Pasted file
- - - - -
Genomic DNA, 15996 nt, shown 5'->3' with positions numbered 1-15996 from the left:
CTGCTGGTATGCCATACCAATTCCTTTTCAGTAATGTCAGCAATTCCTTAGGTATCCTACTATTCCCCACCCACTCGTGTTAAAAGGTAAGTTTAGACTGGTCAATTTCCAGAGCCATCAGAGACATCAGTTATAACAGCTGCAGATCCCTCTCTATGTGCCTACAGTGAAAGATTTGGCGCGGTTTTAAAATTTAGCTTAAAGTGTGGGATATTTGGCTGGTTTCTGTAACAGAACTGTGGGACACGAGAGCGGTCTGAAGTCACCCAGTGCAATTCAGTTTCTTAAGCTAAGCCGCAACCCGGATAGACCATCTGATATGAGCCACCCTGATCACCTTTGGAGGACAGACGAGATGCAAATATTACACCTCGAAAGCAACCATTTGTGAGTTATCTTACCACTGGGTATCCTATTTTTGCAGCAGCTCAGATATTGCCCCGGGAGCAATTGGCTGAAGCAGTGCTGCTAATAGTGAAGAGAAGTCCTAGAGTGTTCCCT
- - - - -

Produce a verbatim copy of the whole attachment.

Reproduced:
Genomic DNA, 15996 nt, shown 5'->3' with positions numbered 1-15996 from the left:
CTGCTGGTATGCCATACCAATTCCTTTTCAGTAATGTCAGCAATTCCTTAGGTATCCTACTATTCCCCACCCACTCGTGTTAAAAGGTAAGTTTAGACTGGTCAATTTCCAGAGCCATCAGAGACATCAGTTATAACAGCTGCAGATCCCTCTCTATGTGCCTACAGTGAAAGATTTGGCGCGGTTTTAAAATTTAGCTTAAAGTGTGGGATATTTGGCTGGTTTCTGTAACAGAACTGTGGGACACGAGAGCGGTCTGAAGTCACCCAGTGCAATTCAGTTTCTTAAGCTAAGCCGCAACCCGGATAGACCATCTGATATGAGCCACCCTGATCACCTTTGGAGGACAGACGAGATGCAAATATTACACCTCGAAAGCAACCATTTGTGAGTTATCTTACCACTGGGTATCCTATTTTTGCAGCAGCTCAGATATTGCCCCGGGAGCAATTGGCTGAAGCAGTGCTGCTAATAGTGAAGAGAAGTCCTAGAGTGTTCCCT